Grower gets to keep $4125 cash found in bust
A purpose-built indoor cannabis operation was powered by a commercial generator capable of supplying electricity to 10 homes.
Michael Bouman, 45, paid $42,228 cash to rent the generator over 17 months, to power a Taipa dope growing shed. On the day that the commercial operation was shut down, police found 526 cannabis plants. These included 166 mature plants that would have yielded three ounces - $750 to $1000 - per plant. Three ounces, Judge Russell Collins said, was a conservative estimate.
In jailing Bouman for four years, Judge Collins said the operation was commercial, a "drug dealing enterprise on a significant scale".
Bouman was busted after a tip-off during police Operation Lucy in which more than 46,000 cannabis plants, 40 guns and 37g of methamphetamine were seized in Northland.
His drug cultivation was the biggest haul during that operation.
He had pleaded guilty in Whangarei District Court to charges of cultivating cannabis, possession of cannabis plant for supply, and possession of equipment for cultivating cannabis.
Bouman was sentenced to four years in prison on all charges.
There was some good news for Bouman - his Nissan Terrano had been seized during the March 2014 bust and so had $4125 cash. Bouman got to keep both - the vehicle would be useful for his rehabilitation when he got out of jail, Judge Collins said. As for the cash, the judge could not be satisfied it came from the drug growing enterprise.
At Bouman's Taylor Rd property, a large corrugated iron and plywood shed had been converted into a purpose-built cannabis farm and divided into four separate rooms.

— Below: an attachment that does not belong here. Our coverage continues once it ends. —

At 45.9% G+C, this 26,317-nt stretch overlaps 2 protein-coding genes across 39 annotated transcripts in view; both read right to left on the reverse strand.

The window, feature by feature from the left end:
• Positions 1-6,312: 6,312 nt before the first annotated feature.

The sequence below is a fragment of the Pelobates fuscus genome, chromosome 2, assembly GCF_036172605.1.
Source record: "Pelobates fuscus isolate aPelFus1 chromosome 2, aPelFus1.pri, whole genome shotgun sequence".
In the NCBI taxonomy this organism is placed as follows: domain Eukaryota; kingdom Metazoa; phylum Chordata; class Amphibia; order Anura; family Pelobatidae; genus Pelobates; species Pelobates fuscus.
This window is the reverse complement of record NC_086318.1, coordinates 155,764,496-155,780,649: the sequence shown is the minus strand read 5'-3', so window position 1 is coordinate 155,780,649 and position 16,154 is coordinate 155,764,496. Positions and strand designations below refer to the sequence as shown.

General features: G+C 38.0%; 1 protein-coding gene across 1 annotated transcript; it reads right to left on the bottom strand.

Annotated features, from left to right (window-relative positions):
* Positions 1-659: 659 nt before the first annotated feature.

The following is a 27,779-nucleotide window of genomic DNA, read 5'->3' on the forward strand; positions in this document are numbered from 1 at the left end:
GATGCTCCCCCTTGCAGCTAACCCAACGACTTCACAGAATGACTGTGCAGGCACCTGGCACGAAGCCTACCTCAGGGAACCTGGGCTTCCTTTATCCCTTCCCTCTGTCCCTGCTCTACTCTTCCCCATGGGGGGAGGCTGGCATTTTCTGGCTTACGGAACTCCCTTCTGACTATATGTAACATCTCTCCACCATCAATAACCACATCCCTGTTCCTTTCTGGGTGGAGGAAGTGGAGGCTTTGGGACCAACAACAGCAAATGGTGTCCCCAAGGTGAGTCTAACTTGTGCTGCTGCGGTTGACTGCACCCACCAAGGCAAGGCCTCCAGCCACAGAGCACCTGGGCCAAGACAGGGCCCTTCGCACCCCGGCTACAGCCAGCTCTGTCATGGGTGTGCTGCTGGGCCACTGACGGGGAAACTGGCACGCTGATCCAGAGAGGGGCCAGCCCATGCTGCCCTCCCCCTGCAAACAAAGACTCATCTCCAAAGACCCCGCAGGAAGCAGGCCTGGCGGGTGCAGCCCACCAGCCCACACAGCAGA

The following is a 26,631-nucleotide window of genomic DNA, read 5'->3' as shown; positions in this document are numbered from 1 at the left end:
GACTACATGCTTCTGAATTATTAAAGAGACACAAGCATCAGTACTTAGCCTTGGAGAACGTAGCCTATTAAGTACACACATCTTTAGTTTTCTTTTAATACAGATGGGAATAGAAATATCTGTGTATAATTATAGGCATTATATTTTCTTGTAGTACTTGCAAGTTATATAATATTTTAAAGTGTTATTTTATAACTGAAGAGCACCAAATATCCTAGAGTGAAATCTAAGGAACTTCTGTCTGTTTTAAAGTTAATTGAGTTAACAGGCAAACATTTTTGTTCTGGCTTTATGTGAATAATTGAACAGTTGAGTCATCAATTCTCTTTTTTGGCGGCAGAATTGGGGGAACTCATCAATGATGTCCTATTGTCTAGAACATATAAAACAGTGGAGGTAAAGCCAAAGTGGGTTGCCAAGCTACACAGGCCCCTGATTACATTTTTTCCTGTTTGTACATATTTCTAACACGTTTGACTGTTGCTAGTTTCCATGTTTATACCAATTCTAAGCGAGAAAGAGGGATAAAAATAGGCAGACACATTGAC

During sentencing, Judge Collins outlined in detail how the drug dealing operation was set up and the fact Bouman had little alternative to pleading guilty because the case against him would have been overwhelming.
A diesel-powered generator kept in one room with batteries were used to power the cannabis cultivation.
"The generator was a very large commercial model capable of supplying 80 kilovolts of power sufficient to power up to 10 standard households," Judge Collins said.
Drying racks were constructed and a clothes dryer installed for the harvested cannabis.
Judge Collins said each of the four rooms was professionally wired with electrical systems leading back to the main switchboard and controlled via a timing system.
Also located throughout the growing shed were cannabis growing equipment that had not been installed which indicated Bouman intended to expand the operation, he said.
"The overall assessment that has to be made is one of criminality of a drug dealing operation and this was a large and determined effort to harvest a commercial and significantly commercial amount of cannabis plant material," the judge said.